For all, just for you, Cuba

Carolyne Parent By Carolyne Parent / 31 January 2019

For all, just for you, Cuba

Carolyne Parent By Carolyne Parent

For all

It’s the same everywhere in the world. Tourists converge on “must-see” attractions. These sites, monuments and museums certainly deserve to be seen, the proof being that they’re always crowded. On the other hand, there are other sites that are less well known and outside the typical tourist circuit, and yet just as fascinating.


Havana's Malecon
Photo credits: Bryan Ledgard

Hands down, this is one of the Caribbean’s most beautiful cities. Declared a UNESCO World Heritage site in 1982, Old Havana has since been restoring its fortifications, plazas and facades of ancient Spanish colonial homes, which have been converted into boutique hotels, restaurants, shops and art galleries. Take a good look at the neighborhood’s many different architectural styles. And here’s a tip: you can explore the city by Hop-On, Hop-Off bus, but it’s actually a lot more fun to do it from a pink convertible 1958 Cadillac. Not too far from the Capitolio, you’ll find gorgeous, vintage racing cars whose drivers ask for nothing more than to show you Havana’s beautiful attractions.

Vintage Cadillac in la Havana, Cuba
Photo credits: Bryan Ledgard


And just over here you’ll find the playa, a long ribbon of sand that stretches for almost 20 kilometres. Of course, you can catch some rays in lots of different places in Varadero. Golfers can enjoy a game at the course that runs along Xanadú Mansion. The kids will love a stroll through Retiro Josone Park, where stretches of water attract entire colonies of birds. Casa de Al, a house built for Al Capone in 1920, has been converted into a restaurant and is always worth a visit. Finally, another site you’re going to want to check out is the pretty municipal museum, which tells the story of this seaside resort.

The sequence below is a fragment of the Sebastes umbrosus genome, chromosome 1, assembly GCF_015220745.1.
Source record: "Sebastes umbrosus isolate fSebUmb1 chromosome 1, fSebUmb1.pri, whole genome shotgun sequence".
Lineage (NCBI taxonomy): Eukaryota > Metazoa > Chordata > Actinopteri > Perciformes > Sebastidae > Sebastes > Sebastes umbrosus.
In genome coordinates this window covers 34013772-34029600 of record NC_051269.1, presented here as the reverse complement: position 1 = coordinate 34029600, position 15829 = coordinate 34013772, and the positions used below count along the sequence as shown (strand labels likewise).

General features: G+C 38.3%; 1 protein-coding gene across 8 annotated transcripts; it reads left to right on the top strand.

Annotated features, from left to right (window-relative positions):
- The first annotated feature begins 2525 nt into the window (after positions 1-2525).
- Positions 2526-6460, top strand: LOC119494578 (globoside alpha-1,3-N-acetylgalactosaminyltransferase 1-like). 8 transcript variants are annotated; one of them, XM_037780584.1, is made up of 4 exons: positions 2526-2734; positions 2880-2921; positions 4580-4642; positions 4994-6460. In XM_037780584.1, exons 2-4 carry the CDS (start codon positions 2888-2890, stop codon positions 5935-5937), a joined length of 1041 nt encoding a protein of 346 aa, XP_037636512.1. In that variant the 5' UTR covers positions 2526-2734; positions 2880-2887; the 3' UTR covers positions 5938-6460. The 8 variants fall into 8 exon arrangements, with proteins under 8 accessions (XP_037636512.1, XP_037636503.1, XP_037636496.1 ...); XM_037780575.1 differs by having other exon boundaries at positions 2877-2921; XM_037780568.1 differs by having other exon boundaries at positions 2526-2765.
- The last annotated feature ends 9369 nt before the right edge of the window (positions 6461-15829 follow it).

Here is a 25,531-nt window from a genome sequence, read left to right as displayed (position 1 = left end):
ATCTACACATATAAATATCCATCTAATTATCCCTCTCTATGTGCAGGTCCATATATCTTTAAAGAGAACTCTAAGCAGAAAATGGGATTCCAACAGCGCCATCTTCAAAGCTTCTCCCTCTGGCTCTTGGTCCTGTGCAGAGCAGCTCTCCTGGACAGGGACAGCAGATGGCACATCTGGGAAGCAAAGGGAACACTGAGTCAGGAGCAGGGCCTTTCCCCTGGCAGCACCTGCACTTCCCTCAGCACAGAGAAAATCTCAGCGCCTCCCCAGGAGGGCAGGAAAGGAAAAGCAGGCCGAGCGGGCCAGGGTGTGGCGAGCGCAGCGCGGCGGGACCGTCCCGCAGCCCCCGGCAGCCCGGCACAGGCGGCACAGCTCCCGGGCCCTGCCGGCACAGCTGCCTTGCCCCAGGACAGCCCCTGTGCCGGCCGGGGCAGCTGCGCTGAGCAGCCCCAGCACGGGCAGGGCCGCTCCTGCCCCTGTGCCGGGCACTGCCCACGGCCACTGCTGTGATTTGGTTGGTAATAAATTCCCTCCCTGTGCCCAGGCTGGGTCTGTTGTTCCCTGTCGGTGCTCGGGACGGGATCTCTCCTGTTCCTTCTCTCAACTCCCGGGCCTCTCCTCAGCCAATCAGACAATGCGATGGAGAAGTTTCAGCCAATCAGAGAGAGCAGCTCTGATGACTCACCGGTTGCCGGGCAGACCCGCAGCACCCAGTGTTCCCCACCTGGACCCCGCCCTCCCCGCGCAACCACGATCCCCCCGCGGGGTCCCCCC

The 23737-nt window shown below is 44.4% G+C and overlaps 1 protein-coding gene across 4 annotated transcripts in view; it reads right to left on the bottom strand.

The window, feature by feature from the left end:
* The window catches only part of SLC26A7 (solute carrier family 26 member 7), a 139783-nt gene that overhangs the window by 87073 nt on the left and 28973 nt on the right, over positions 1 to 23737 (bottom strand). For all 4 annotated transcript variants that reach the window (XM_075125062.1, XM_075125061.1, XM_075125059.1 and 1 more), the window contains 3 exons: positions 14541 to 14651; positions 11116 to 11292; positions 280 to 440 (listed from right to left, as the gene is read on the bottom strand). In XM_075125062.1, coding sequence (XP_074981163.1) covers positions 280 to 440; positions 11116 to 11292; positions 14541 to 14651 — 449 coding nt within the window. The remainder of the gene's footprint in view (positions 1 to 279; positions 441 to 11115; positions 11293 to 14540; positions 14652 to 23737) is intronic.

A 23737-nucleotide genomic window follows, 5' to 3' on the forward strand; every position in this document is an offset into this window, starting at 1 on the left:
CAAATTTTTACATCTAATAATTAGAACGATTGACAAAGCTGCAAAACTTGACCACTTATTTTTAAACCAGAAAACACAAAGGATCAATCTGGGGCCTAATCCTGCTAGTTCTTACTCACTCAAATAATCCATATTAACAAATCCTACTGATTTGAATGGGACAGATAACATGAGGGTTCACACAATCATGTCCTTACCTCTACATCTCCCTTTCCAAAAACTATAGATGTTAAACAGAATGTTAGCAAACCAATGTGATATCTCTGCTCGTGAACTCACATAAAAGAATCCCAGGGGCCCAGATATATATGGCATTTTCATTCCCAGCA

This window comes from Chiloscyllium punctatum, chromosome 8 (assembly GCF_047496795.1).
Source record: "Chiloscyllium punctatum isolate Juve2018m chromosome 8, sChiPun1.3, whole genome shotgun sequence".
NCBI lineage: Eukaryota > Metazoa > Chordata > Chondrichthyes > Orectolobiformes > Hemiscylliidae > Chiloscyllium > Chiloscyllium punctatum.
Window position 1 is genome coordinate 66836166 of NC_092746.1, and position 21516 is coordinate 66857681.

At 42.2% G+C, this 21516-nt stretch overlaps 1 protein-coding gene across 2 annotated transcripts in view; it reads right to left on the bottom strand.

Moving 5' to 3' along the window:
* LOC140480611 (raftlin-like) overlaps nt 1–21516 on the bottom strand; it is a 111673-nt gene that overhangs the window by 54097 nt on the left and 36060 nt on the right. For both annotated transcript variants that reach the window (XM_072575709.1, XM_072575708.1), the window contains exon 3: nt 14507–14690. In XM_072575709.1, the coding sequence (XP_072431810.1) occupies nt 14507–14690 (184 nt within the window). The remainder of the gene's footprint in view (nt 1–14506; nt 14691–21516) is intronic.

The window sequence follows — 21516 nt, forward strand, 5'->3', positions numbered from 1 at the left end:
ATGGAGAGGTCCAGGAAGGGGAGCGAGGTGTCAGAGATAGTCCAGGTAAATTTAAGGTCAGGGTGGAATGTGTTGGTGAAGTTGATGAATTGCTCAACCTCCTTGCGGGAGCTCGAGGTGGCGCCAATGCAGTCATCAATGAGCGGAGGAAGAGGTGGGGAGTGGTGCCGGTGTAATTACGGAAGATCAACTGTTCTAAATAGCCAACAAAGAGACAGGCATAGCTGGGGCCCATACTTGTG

Retiro Josone Park in Varadero
Photo credits: Kurt Bauschardt

Just for you

It’s remarkably easy to find traces of Ernesto Rafael Guevara, a.k.a. Che, anywhere you go in Cuba. The history of the country is tightly linked to this iconic Latin American figure who, for many Cubans, represents the ideal of freedom. Born in Argentina, Che’s life ended in Bolivia, but Fidel Castro’s closest ideological companion lives on in Cuba.

Statue of Che Guevara, Cuba
Photo credits: sputnik

Sierra Maestra

This national park contains the country’s highest peaks. Diehard Che fans will want to head into the forest from Alto de Naranjo to visit the Comandancia de la Plata, Fidel Castro’s 1950s headquarters from which Che broadcast his radio messages to the revolutionaries.

Comandancia la Plata site, Cuba
Photo credits: David Bacon

Santa Clara

The Conjunto Escultórico Memorial Comandante Ernesto Che Guevara in Santa Clara, capital of Santa Clara province, was the site of a decisive battle in the revolution. The monument depicts Che’s epic life and includes a museum that houses his personal effects. A mausoleum contains his remains, which were repatriated at the end of the 1990s. Nearby, the Tren Blindado monument shows the train cars and the bulldozer that helped derail the convoy that was en route to deliver arms to the soldiers of then–political leader Fulgencio Batista in 1958. It was the incident that finally brought the dictator’s reign to an end.

Che Guevara's memorial, Santa Clara, Cuba
Photo credits: Jean-Marc Astesana

Cover photo credits: Bryan Ledgard

The comments and contributions expressed are assumed only by the author. The recommendations, intentions or opinions expressed are not necessarily those of Transat AT Inc. or its affiliates. See terms of use of the Air Transat website.

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